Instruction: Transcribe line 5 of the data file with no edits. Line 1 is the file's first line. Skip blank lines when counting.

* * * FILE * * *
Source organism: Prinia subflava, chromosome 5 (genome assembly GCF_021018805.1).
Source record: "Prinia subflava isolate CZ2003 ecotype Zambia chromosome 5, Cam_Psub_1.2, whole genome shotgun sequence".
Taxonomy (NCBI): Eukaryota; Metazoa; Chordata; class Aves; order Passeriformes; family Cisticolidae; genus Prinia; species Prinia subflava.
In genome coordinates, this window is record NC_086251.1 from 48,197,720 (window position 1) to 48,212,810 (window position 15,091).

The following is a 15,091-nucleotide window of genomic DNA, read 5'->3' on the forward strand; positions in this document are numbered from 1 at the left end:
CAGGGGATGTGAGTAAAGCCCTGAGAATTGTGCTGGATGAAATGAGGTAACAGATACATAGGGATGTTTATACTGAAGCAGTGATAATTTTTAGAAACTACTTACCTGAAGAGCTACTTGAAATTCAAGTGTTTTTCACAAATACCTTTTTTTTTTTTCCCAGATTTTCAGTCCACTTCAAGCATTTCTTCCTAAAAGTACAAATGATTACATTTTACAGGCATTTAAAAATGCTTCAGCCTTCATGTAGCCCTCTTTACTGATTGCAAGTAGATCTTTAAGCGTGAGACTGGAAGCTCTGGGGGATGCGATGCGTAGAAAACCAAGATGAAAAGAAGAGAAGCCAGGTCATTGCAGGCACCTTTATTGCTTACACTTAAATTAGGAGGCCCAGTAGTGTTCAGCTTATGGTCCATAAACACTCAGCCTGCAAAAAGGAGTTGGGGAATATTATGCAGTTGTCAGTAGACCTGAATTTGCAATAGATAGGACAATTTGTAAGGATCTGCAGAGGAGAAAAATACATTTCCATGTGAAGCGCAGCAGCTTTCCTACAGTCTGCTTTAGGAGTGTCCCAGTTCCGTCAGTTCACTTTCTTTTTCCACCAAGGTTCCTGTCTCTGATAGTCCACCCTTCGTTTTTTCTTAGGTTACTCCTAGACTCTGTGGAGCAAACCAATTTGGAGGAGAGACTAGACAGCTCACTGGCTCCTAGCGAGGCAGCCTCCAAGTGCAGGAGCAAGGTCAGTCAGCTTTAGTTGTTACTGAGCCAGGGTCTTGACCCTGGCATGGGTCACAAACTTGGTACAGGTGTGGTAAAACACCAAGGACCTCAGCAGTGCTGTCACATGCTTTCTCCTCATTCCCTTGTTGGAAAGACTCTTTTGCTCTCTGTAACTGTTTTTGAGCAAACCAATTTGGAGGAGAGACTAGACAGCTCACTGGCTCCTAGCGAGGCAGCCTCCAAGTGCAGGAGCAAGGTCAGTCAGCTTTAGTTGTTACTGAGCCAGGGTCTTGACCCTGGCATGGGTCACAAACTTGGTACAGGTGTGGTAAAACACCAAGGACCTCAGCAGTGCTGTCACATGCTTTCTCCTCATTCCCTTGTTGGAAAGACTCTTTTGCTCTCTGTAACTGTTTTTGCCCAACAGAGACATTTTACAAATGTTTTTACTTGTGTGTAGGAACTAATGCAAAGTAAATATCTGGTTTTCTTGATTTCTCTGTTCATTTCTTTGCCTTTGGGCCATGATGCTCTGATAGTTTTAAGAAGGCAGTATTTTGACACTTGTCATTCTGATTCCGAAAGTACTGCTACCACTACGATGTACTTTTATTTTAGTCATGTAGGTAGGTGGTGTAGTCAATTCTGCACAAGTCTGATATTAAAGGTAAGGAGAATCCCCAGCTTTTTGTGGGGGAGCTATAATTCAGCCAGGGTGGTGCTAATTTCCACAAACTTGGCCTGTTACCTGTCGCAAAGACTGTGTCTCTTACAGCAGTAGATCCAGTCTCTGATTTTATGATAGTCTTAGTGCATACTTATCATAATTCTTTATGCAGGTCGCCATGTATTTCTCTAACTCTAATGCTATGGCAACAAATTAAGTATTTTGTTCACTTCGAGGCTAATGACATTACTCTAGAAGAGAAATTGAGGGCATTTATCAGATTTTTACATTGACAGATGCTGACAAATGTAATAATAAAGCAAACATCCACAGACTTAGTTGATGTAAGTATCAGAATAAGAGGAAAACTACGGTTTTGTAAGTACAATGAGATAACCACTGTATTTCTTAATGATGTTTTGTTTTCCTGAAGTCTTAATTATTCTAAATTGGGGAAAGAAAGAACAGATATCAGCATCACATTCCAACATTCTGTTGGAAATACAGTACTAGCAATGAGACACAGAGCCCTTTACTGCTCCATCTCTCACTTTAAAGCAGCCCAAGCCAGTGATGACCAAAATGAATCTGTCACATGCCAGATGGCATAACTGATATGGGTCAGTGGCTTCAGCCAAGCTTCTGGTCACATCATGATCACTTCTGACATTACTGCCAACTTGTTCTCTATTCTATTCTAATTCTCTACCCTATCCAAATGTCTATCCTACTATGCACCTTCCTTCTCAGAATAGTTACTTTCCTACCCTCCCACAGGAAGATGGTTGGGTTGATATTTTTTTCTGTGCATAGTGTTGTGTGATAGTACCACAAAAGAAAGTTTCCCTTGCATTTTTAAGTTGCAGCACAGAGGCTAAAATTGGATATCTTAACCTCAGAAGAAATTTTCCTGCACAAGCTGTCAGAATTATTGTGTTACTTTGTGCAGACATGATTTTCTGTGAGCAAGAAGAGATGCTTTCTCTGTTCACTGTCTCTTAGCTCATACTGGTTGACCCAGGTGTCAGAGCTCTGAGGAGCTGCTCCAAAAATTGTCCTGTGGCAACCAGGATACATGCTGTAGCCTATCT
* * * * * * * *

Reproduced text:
The following is a 15,091-nucleotide window of genomic DNA, read 5'->3' on the forward strand; positions in this document are numbered from 1 at the left end: